from itertools import islice
import numpy
from scipy import stats
import axelrod
C, D = axelrod.Actions.C, axelrod.Actions.D # The plays
def collect_data(opponent):
"""Generator to collect data from opponent."""
player = axelrod.Random(0.5) # The probe strategy
while True:
player.play(opponent)
yield (player.history[-1], opponent.history[-1])
```

Since "standard" Axelrod tournaments last 200 rounds, we'll generate that many rounds of plays for our statistical tests. This is an arbitrary choice but good enough for our purposes at the moment.

```
def infer_depth(opponent, test_rounds=200):
"""Collect data and report statistical tests."""
data_dict = {(C, C): [0, 0],
(C, D): [0, 0],
(D, C): [0, 0],
(D, D): [0, 0]}
# Save the history locally as we go
history = []
for turn in islice(collect_data(opponent), test_rounds + 1):
history.append(turn)
if len(history) < 2:
continue
# Record opponents play and context
context = history[-2]
# Context is reversed for opponent
context = (context[1], context[0])
# Count the opponent's Cs and Ds
if turn[1] == C:
data_dict[context][0] += 1
else:
data_dict[context][1] += 1
# Perform the Fisher tests
test_results = fet_tests(data_dict)
# Estimate the four conditional probabilities
estimate = memory_one_estimate(data_dict)
return data_dict, test_results, estimate
```

Here we use an auxillary function to perform the Fisher tests:

```
def fet_tests(data_dict):
"""Performs four Fisher exact tests on each possible context."""
# What has the opponent been doing?
C_count = sum(v[0] for (k, v) in data_dict.items())
D_count = sum(v[1] for (k, v) in data_dict.items())
test_results = dict()
# Pull out the C and D counts for each context
for context in data_dict.keys():
C_count_context = data_dict[context][0]
D_count_context = data_dict[context][1]
# Build the conditional table
table = numpy.array([[C_count, D_count], [C_count_context, D_count_context]])
# Run the Fisher test
test_stat, pvalue = stats.fisher_exact(table)
test_results[context] = (test_stat, pvalue)
return test_results
```

Finally, we estimate what the memory-one probabilities would be:

```
def memory_one_estimate(data_dict):
"""Estimates the memory-one strategy probabilities from the observed
data."""
estimates = dict()
for context in data_dict.keys():
C_count = data_dict[context][0]
D_count = data_dict[context][1]
try:
estimates[context] = float(C_count) / (C_count + D_count)
except ZeroDivisionError:
estimates[context] = None
return estimates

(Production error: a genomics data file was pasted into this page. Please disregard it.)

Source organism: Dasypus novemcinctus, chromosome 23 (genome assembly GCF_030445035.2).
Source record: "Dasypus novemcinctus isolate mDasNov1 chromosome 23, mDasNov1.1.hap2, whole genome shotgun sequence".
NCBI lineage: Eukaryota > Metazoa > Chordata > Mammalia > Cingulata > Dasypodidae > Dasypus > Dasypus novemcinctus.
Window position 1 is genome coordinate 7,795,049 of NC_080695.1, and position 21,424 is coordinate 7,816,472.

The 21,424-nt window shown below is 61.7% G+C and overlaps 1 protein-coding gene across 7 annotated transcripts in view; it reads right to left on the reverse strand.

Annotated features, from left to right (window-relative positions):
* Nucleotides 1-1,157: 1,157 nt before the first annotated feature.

```

For each context the counts of cooperation and defection are
reported `[C_count, D_count]`

, followed by the
Fisher tests `[odds_ratio, p-value]`

.
In this case the test statistic is not particularly useful.
Finally an estimate of the memory-one probabilities are given for each context.

```
Cooperator
----------
Collected Data
('C', 'C') [98, 0]
('C', 'D') [102, 0]
('D', 'C') [0, 0]
('D', 'D') [0, 0]
C count, D count: 200, 0
Fisher Exact Tests
('C', 'C') (nan, 1.0)
('C', 'D') (nan, 1.0)
('D', 'C') (nan, 1.0)
('D', 'D') (nan, 1.0)
Estimated Memory One Probabilities
('C', 'C') 1.0
('C', 'D') 1.0
('D', 'C') None
('D', 'D') None
```

Similarly for Defector:
```
Defector
--------
Collected Data
('C', 'C') [0, 0]
('C', 'D') [0, 0]
('D', 'C') [0, 110]
('D', 'D') [0, 90]
C count, D count: 0, 200
Fisher Exact Tests
('C', 'C') (nan, 1.0)
('C', 'D') (nan, 1.0)
('D', 'C') (nan, 1.0)
('D', 'D') (nan, 1.0)
Estimated Memory One Probabilities
('C', 'C') None
('C', 'D') None
('D', 'C') 0.0
('D', 'D') 0.0
```

Let's look at a few Random strategies, with \(q=0.4\), \(q=0.5\), \(q=0.9\).
These all have large p-values, indicating that no context dependence is found.
The estimation of the value of \(q\) is not great (with only 50 observations on
average for each), but combined the estimates are good.
```
Random: 0.4
-----------
Collected Data
('C', 'C') [17, 21]
('C', 'D') [13, 26]
('D', 'C') [25, 46]
('D', 'D') [22, 30]
C count, D count: 77, 123
Fisher Exact Tests
('C', 'C') (0.7733142037302726, 0.47511966409073536)
('C', 'D') (1.2520325203252032, 0.59186065362403784)
('D', 'C') (1.151869918699187, 0.67041186227270722)
('D', 'D') (0.85365853658536583, 0.63518025860574567)
Estimated Memory One Probabilities
('C', 'C') 0.447368421053
('C', 'D') 0.333333333333
('D', 'C') 0.352112676056
('D', 'D') 0.423076923077
Random: 0.5
-----------
Collected Data
('C', 'C') [31, 22]